The biggest impact of these transfers, in the short-term, is the vacancy at wing – something that may or may not change as the roster for next season is finalized. If no other wing is added, perhaps MAAR could give some minutes at the three, though putting him, an undersized four, and a tiny backcourt on the floor at the same time may not be tenable. In the long term, these moves clear up room – instead of five players seeing their eligibility expire after 2018, there are now just two (and DJ Wilson, who could get a redshirt senior season for 2018-19).



May 7th, 2016 at 3:20 PM ^

True, but not as bad as at the 3 and 2. We could shuffle guys from the 5 to back up Irvin and Wilson at the 4. Wagner and Donnal could both be the 3rd back up at the four.

We can shuffle guys at the 2 and 3, but it would be more a robbing Peter to pay Paul exercise.

Two time MVP Irvin becomes the most valuable player as this roster stands today, since he can play the 2, 3 and 4.


May 6th, 2016 at 11:46 AM ^

What leads one to believe that its reasonable to expect  the returning starters will "execute crisp offense together on the floor" when these same guys never once last season executed crisp offense together even for a couple minutes? The only hope for crisp offense is Simpson. Otherwise I expect to see the same painful to watch, inefficient, easy to defend crap we saw all last season.


May 6th, 2016 at 12:27 PM ^

So we didn't execute crisp offense at all last season?

Not in any of our wins against NC State, Texas, Maryland, Indiana, Nebraska, or for 30 minutes against Notre Dame?

I must have a really bad memory if I was under the illusion that we had an OK enough offensive performances to win those games. 

Stringer Bell

May 6th, 2016 at 1:38 PM ^

The problem is the offense is reliant on making 3's. If those are falling, the offense looks good. If not, well, look out. The 2012-2014 teams had a beautiful offense that hit you in so many ways it was impossible to stop. This offense is not that.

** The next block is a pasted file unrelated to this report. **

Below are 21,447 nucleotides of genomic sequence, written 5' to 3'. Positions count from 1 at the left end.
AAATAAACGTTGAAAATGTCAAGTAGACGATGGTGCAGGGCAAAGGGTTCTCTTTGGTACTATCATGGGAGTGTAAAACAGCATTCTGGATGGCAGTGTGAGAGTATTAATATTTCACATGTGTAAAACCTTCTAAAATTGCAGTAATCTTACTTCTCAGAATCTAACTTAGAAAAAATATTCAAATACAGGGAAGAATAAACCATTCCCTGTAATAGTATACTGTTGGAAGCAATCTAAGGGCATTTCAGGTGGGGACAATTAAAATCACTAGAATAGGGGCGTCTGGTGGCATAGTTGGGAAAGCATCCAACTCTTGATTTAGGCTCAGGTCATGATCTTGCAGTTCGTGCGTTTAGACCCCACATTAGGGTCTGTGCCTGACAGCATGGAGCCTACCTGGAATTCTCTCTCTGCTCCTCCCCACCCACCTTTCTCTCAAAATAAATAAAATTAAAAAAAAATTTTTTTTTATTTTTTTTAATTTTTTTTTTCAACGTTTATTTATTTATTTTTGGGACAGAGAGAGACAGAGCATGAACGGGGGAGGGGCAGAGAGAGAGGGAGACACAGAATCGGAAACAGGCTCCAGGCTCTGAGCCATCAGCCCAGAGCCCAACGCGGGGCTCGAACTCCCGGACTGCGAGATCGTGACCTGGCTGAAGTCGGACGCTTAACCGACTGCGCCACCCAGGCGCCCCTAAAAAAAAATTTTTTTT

May 6th, 2016 at 2:40 PM ^

Okay, I articulated my point poorly and I should know better than to use absolutes with this crowd, but the offense last season could rarely be described as crisp. My actual point was the use of "reasonably expect". No, Im sorry, I cant reasonably expect crisp offense from the same 5 guys that struggle to make plays at the rim and shoot the ball so erratically.

I am optimistic though that Simpson can come in and make the same type impact Trey made as a freshman and Wagner continues to develop. 


May 7th, 2016 at 1:04 AM ^

started his entire freshman year. You're optimistic that Simpson is going to start ahead of Walton and be a potentially borderline first round pick by the end of the year?  Because that's the impact Trey made.

Wagner developing could be impactful.  Incremental improvement from everyone else should be expected (on average), but you're not wrong to be concerned that things probably aren't going to get drastically better than the average B1G offense that we were last year without Caris.

The most likely area for improvement would be on the defensive end, and it depends on Wagner and Wilson making big leaps such that Donnal and Robinson don't have to play as much.


May 6th, 2016 at 5:41 PM ^

Not once is definitely hyperbolic. What's fair to say is that our offense was completely shut down in a number of games and was pretty mediocre in B10 play: 5th in OffEff and 6th in 3pt %. Not horrible numbers, but when your team is supposedly built around offense, those are not the numbers you'd hope for.

All that said, I could see the offense making a leap next year if Wagner picks up where he left off, Robinson shoots more steadily, and Simpson can contribute in a meaningful way in addition to minor improvements to Walton, Irvin, and Rahk.

N. Campus Tech

May 6th, 2016 at 1:37 PM ^

While you hyperbole, there was an ineffeciency in the offence. Players didn't seem to be on the same page, and there wasn't the alpha-male (Morris/Burke/Stauskas) that could really run the offense. Walton and Irvin are all second-bananas, and are really having a difficult time being the center of the offense. Hopefully Simpson can change all of that, but that might require him starting at the 1 and moving Walton to the 2 (where he should be)

I still think that Walton was hurt all year. He was so explosive going to be basket as a freshman and he hasn't been able to replicate that the last two years. 


May 6th, 2016 at 1:42 PM ^